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Homepage > Regions / Countries > Latin America & Caribbean > Andes > Colombia > Left in the Cold? The ELN and Colombia’s Peace Talks

Left in the Cold? The ELN and Colombia’s Peace Talks

Latin America Report N°51 26 Feb 2014

This report is also available in Spanish.


Whether the National Liberation Army (ELN) joins the current peace process is one of the biggest uncertainties around Colombia’s historic opportunity to end decades of deadly conflict. Exploratory contacts continue, and pressure to advance decisively is growing, as the Havana negotiations with the larger Revolutionary Armed Forces of Colombia (FARC) approach a decisive point. However, hopes fresh negotiations with the second insurgency were imminent were repeatedly dashed in 2013. Agreeing on an agenda and procedures that satisfy the ELN and are consistent with the Havana framework will not be easy. The ELN thinks the government needs to make an overture or risk ongoing conflict; the government believes the ELN must show flexibility or risk being left out. But delay is in neither’s long-term interest. A process from which the ELN is missing or to which it comes late would lack an essential element for the construction of sustainable peace. Both sides, therefore, should shift gears to open negotiations soonest, without waiting for a perfect alignment of stars in the long 2014 electoral season.

Paramilitary violence and, to a lesser degree, military action have greatly reduced the ELN’s military capabilities, but the smaller of Colombia’s two insurgencies is not on the brink of collapse. It has taken advantage of a boom in natural resources to extract new rents from the oil industry in its Arauca stronghold and to fight for control over mining zones in Chocó and elsewhere. It has also broken in some regions its longstanding restriction against engaging in the illegal drugs economy in order to buy weapons and recruit fighters. All this has cost it dearly in its relatively strong local support, but the ELN has taken care not to totally sacrifice relations with communities in the run-up to a possible political endgame. It is maintaining its links to local politics in Arauca, and cooperation with FARC has much improved since 2009, as both groups have taken steps to repair often distrustful and at times violent relations.

The ELN is a regionally confined threat, but its capacity to adapt and resist, together with accrued social and political capital and its strategically important rear-guard in Venezuela mean a military defeat is unlikely in the near term. An intensified offensive would trigger another humanitarian emergency in guerrilla strongholds and might also be counter-productive over the long run, as it would risk breaking the already strongly decentralised ELN into autonomous criminal groups. A negotiation, therefore, is the pragmatic and best choice. Postponing it until a deal is struck with FARC might appear easier to manage than parallel talks with the two insurgencies that would likely take place in different countries. However, sequential talks would have their own problems. Given the territorial overlap between the two groups, implementing a ceasefire with FARC could be problematic if the ELN remains in the conflict, and the ELN’s ranks could grow if it offered a harbour for FARC fighters unwilling to demobilise.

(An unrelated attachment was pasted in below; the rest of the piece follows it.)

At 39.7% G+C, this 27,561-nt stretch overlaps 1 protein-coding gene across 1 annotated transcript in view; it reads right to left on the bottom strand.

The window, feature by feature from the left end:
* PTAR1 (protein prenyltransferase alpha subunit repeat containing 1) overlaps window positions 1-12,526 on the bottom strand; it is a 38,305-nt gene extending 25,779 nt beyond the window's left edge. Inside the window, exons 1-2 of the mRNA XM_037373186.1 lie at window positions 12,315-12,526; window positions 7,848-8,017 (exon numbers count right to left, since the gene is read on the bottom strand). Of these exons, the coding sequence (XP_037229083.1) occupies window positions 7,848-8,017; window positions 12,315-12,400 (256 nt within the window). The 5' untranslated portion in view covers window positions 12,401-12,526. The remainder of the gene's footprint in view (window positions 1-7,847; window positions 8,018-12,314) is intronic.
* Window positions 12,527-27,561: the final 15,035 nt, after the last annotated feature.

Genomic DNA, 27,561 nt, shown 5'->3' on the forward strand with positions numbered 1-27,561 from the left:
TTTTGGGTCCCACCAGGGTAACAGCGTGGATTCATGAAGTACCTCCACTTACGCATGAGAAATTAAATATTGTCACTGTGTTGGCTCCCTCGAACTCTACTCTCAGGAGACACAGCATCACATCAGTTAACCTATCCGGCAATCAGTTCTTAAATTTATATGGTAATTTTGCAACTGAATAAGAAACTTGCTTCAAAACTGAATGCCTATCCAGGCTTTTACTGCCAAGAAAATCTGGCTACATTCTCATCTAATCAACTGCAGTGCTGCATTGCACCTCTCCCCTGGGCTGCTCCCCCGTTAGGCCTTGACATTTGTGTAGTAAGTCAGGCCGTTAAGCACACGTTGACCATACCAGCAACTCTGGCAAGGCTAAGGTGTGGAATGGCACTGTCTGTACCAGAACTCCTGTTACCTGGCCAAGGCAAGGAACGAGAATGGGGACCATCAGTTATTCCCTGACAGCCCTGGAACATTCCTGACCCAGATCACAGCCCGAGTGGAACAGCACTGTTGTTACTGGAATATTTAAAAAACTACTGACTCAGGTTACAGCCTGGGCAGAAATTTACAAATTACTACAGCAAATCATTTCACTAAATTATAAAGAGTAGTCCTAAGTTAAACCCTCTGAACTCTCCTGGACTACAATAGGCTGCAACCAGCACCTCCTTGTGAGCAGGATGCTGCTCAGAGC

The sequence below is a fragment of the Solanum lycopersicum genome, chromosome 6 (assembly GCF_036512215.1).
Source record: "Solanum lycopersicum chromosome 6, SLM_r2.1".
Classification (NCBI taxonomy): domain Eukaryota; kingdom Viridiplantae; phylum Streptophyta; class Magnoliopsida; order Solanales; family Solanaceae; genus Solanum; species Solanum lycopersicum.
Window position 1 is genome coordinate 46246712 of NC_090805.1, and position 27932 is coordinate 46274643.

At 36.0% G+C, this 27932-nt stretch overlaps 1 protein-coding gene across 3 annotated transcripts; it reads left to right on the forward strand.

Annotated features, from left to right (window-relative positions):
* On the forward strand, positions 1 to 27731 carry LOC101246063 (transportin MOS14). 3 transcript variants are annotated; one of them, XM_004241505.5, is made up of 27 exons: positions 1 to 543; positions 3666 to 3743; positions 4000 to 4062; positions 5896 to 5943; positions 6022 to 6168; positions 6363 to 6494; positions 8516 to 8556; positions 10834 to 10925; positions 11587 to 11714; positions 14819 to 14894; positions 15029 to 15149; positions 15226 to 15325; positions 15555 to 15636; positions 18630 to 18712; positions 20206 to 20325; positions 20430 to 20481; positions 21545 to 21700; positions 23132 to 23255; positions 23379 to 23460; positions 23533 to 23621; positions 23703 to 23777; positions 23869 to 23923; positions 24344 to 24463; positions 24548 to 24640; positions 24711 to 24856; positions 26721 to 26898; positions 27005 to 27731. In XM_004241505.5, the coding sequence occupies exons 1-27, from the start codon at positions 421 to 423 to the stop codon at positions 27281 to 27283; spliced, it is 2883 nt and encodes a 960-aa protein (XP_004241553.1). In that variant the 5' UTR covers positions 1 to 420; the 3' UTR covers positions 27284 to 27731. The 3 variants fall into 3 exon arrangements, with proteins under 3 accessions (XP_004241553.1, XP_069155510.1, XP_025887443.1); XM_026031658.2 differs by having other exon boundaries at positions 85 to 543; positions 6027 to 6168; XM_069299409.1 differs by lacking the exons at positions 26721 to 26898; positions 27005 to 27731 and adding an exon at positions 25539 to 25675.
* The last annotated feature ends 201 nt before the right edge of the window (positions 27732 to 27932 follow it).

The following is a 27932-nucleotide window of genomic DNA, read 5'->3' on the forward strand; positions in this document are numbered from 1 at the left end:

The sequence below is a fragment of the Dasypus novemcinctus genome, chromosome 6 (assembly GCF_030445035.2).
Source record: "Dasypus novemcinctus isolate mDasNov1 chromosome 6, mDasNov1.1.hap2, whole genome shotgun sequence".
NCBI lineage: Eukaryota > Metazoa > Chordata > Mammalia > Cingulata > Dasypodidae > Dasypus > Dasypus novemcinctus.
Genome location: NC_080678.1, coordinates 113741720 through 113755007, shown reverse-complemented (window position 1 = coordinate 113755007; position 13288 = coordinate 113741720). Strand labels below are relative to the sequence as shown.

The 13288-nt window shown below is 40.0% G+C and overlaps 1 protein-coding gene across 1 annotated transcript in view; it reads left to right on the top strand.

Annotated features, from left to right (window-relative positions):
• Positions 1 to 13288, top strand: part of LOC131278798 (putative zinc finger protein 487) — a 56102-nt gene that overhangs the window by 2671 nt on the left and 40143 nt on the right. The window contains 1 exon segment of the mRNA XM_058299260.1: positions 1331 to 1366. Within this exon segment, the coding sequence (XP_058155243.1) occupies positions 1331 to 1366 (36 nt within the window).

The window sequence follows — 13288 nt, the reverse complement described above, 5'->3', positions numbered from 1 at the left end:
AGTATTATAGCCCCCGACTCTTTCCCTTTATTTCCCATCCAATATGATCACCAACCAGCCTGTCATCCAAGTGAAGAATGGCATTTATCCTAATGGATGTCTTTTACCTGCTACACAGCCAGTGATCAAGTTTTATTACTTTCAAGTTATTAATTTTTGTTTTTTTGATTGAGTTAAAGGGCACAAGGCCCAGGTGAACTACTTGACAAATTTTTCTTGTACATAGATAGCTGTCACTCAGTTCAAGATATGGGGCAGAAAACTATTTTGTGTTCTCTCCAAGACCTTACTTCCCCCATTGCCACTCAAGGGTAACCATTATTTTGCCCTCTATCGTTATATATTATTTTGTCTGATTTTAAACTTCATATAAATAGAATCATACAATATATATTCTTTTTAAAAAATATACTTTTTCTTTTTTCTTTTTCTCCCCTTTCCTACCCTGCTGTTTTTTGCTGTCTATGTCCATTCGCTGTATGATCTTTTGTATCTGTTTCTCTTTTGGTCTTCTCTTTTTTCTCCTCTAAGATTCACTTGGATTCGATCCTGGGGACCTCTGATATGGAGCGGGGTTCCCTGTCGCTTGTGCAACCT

This allows the ELN to punch above its weight, but it should use its bargaining power wisely. Even more than the government, it would pay a high price for failing to open talks soon. The longer it remains on the sideline, the less it will be able to shape issues such as transitional justice and political participation and the more it will be under pressure to simply accept the outcomes reached with FARC. The guerrillas risk breathing thinner air in a possible post-Havana context, in particular if accords with FARC initiate a process of social transformation that further undermines the case for armed struggle and reduces the appetite for negotiating a substantive policy agenda with the ELN. Even if it believes it could survive a government military escalation, therefore, a settlement remains its best strategy to exit the conflict.

While both sides have incentives to move expeditiously to formal negotiations, the way forward will not be easy. Before the May presidential election, the government may shy from opening talks with a guerrilla group widely but inaccurately seen as a negligible threat. The ELN may be tempted to gamble against the odds that the election produces a new president ready to negotiate on more favourable terms. There are also questions about the solidity of the ELN’s internal consensus to negotiate. Unsuccessful processes with the last five administrations ran into trouble in part because of the group’s internal divisions. Demands for a wide agenda and broad social participation in the negotiations are at odds with the narrow focus and confidential nature of the Havana talks and the stated goal of ending the conflict rather than constructing the peace. There is only limited room to diverge from the Havana model unless the government is prepared to jeopardise the progress made to date with FARC.